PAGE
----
It’s a fact: our senses of hearing and smell do not work in the same way. While the first is a ‘mechanical’ sense, the second is a ‘chemical’ one and they stimulate different brain areas initially. But studies now show that sound and smell can form an unlikely pairing, as these two senses can engage common brain areas and, if combined, influence our cognitive performance. In-depth studies are being conducted to investigate the connection between scent and music in neurology, and all the major labels are hiring experts in the area.
So, what is the sound of a scent? How does music inspire a ‘nose’? A few months ago, the art fair artgenève teamed up with Firmenich, the world’s largest privately-owned fragrance and taste company, ScentRealm and the Orchestre de la Suisse Romande to present “The Art and Sound of Scents,” a multi-sensorial performance that combined scent, sound and sight. This collaboration allowed “the audience to hear fragrances, see sounds and smell visual stories,” as artgenève reported. There, ScentRealm, a China-based digital scent technology pioneer and partner of Firmenich, created innovative collar devices where 14 scents by Firmenich perfumer Loïc Bisceglie were diffused in harmony with a video by visual artist Pascal Matthey and live music played by the orchestra.
But there is also research by Ircam Amplify, the commercial subsidiary of France’s Institute for Research and Coordination in Acoustics/Music (Ircam), together with the world’s leading fragrance creator IFF and L’Oréal to create “a sound grammar capable of rewriting the sensations evoked by a (scented) product.”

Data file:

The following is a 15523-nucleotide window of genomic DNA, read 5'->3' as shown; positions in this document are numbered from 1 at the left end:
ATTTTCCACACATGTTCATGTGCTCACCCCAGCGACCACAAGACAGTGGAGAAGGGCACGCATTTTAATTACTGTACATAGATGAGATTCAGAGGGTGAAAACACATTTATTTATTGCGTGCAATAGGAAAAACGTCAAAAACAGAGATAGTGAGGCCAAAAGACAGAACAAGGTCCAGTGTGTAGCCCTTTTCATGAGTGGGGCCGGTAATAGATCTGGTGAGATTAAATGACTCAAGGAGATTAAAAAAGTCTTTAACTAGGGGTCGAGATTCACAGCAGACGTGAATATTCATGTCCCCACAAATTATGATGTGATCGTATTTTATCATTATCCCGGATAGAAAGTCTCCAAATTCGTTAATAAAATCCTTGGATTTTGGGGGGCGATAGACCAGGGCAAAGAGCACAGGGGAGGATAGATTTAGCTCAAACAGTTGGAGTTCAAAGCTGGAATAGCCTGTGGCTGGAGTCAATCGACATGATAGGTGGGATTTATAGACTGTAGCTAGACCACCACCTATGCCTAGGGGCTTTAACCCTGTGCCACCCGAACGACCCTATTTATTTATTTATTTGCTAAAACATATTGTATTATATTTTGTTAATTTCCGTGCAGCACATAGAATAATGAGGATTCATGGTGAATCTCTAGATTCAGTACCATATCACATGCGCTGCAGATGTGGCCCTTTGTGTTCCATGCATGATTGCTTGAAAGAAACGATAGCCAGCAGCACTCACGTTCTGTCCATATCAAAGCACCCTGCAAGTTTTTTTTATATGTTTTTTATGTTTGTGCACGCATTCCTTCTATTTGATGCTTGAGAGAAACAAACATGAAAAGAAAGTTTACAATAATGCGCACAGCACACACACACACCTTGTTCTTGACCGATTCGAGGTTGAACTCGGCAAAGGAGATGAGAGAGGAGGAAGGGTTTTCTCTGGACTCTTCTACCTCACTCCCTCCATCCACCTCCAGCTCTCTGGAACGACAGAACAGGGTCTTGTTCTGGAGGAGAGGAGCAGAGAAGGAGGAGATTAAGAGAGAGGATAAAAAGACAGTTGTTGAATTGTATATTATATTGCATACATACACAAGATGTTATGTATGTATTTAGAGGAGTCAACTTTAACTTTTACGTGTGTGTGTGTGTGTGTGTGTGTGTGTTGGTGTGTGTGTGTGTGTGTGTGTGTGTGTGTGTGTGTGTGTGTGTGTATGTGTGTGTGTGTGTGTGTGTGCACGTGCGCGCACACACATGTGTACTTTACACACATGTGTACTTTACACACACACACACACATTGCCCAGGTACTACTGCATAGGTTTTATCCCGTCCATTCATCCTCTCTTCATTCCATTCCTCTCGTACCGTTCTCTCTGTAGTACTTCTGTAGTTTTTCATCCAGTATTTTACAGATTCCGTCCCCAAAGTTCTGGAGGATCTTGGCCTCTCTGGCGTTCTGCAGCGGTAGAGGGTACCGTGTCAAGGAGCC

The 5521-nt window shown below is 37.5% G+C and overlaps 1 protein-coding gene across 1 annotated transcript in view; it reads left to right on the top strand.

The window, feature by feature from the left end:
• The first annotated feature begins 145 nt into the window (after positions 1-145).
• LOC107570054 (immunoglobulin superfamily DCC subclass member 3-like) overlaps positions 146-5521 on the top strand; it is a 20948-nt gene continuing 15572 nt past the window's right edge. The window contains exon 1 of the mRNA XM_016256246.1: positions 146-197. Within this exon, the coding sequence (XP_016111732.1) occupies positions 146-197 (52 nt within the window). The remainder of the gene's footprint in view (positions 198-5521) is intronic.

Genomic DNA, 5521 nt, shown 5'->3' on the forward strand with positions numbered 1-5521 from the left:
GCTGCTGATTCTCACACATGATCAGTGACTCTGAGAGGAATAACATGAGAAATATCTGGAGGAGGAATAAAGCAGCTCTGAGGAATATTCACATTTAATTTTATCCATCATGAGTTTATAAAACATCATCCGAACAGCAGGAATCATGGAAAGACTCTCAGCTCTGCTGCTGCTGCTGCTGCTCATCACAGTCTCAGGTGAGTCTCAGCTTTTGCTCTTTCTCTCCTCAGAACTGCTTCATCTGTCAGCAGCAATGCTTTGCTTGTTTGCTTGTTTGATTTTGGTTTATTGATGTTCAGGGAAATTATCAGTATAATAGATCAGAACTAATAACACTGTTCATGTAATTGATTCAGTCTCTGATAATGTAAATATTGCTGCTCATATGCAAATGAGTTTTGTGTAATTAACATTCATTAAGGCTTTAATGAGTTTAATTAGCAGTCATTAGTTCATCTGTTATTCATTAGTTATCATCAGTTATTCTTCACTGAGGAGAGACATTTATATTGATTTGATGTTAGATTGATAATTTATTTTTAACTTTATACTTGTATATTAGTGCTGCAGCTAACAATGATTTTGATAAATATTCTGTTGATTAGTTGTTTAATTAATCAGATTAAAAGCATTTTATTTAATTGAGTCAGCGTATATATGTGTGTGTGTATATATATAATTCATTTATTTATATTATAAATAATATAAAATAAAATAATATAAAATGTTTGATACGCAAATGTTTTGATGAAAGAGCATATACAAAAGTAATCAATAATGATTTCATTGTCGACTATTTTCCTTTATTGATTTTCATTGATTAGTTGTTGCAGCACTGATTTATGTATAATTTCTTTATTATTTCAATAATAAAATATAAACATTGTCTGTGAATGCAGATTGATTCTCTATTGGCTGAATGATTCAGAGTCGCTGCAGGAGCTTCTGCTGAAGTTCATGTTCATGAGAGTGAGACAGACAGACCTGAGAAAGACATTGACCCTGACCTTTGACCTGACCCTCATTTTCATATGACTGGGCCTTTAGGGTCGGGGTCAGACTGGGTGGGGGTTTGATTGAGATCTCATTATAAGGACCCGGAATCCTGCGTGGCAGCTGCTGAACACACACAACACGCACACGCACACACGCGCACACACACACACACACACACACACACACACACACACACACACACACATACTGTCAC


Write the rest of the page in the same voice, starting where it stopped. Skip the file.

Ircam Amplify, IFF and Viktor&Rolf Fragrances (L’Oréal) joined forces for the launch of the new men’s fragrance SpiceBomb Infrared
The first result of this project was Viktor&Rolf's SpiceBomb Infrared, the spiciest fragrance ever created by the brand. As stated by Ircam Amplify, they “designed the Infrared sound to bring the same sensations as smelling the perfume: a sound and a perfume that turn up the heat.” Moreover, Ircam Amplify is experimenting with innovative sound techniques that, associated with perfumes, aim to encourage consumers to buy these fragrances online, allowing them to better imagine their olfactory nuances.